TIFR 2014 Problem 11 Solution is a part of TIFR entrance preparation series. The Tata Institute of Fundamental Research is India’s premier institution for advanced research in Mathematics. The Institute runs a graduate programme leading to the award of Ph.D., Integrated M.Sc.-Ph.D. as well as M.Sc. degree in certain subjects.

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## Problem:

Let \(A\) be an \(nxn\) matrix with real entries such that \(A^k=0\) (0-matrix) for some \(k\in\mathbb{N}\).

Then

A. A has to be the 0-matrix.

B. trace(A) could be non-zero.

C. A is diagonalizable.

D. 0 is the only eigenvalue of A

## Discussion:

Let \(v\) be an eigenvector of \(A\) with eigenvalue \(\lambda\).

Then \(v \neq 0\) and \(Av=\lambda v\).

Again, \(A^2 v=A(Av)=A(\lambda v)=\lambda Av= (\lambda)^2v\).

We continue to apply A, applying it k times gives: \(A^k v=(\lambda)^k v\).

By given information, the left hand side of the above equality is 0.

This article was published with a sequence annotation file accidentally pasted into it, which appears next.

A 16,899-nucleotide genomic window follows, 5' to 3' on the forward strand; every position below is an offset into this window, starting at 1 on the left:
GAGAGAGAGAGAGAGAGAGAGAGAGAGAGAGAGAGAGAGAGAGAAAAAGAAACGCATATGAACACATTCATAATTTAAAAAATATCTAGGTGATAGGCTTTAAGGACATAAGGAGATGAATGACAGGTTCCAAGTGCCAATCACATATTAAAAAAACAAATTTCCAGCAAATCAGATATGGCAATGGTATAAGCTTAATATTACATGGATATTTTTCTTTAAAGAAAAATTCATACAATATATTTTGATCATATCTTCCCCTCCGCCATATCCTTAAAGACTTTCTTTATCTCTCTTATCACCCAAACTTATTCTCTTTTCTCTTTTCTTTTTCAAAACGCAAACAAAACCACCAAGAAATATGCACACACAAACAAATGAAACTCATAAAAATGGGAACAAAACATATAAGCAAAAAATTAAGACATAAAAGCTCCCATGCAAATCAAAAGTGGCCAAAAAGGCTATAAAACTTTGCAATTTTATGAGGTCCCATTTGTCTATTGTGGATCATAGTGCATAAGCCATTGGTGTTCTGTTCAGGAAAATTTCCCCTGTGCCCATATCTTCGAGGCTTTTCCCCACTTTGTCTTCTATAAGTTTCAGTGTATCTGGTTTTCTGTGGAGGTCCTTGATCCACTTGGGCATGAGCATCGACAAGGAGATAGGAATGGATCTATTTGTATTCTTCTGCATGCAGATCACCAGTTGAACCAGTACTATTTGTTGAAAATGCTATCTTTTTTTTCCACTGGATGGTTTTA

So \(\lambda^k v=0\) and remember \(v \neq 0\).

So \(\lambda =0\).

Therefore \(0\) is the only eigenvalue for \(A\).

So D is true.

We analyse the question a little bit further, to check it satisfies no other options above.

We know \(trace(A)=\) *sum of eigenvalues of A*= \(\sum 0 =0\)

So option B is false.

Take \(A=\begin{bmatrix} 0 & 1 // 0 & 0 \end{bmatrix} \).

Then \(A^2 =0\). But \(A\) is not the zero matrix.

Also, if \(A\) were diagonalizable then the corresponding diagonal matrix would be the zero matrix. Which would then imply that \(A\) is the zero matrix, which in this case it is not. (See TIFR 2013 Probmem 8 Solution-Diagonalizable Nilpotent Matrix ) So this disproves options A and C.

## Helpdesk

**What is this topic:**Linear Algebra**What are some of the associated concept:**Eigenvectors,Characteristic Polynomial**Book Suggestions:**Introduction to Linear Algebra by Gilbert Strang